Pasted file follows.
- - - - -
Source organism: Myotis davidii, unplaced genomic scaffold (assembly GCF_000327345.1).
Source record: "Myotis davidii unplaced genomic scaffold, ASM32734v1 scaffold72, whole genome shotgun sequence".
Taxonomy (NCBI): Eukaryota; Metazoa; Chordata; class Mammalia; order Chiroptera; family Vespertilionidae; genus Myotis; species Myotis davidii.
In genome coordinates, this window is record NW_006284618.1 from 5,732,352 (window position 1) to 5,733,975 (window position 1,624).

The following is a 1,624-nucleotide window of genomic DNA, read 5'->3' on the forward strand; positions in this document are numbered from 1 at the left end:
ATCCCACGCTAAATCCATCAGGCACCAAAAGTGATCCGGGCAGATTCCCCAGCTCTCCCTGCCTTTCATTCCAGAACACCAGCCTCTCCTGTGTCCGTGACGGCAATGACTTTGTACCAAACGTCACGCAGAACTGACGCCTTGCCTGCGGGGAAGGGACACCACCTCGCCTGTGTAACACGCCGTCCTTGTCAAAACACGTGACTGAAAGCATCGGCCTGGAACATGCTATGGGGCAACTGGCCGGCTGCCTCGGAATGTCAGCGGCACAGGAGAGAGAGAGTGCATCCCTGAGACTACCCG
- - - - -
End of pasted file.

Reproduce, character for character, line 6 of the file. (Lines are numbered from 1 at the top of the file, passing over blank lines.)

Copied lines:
ATCCCACGCTAAATCCATCAGGCACCAAAAGTGATCCGGGCAGATTCCCCAGCTCTCCCTGCCTTTCATTCCAGAACACCAGCCTCTCCTGTGTCCGTGACGGCAATGACTTTGTACCAAACGTCACGCAGAACTGACGCCTTGCCTGCGGGGAAGGGACACCACCTCGCCTGTGTAACACGCCGTCCTTGTCAAAACACGTGACTGAAAGCATCGGCCTGGAACATGCTATGGGGCAACTGGCCGGCTGCCTCGGAATGTCAGCGGCACAGGAGAGAGAGAGTGCATCCCTGAGACTACCCG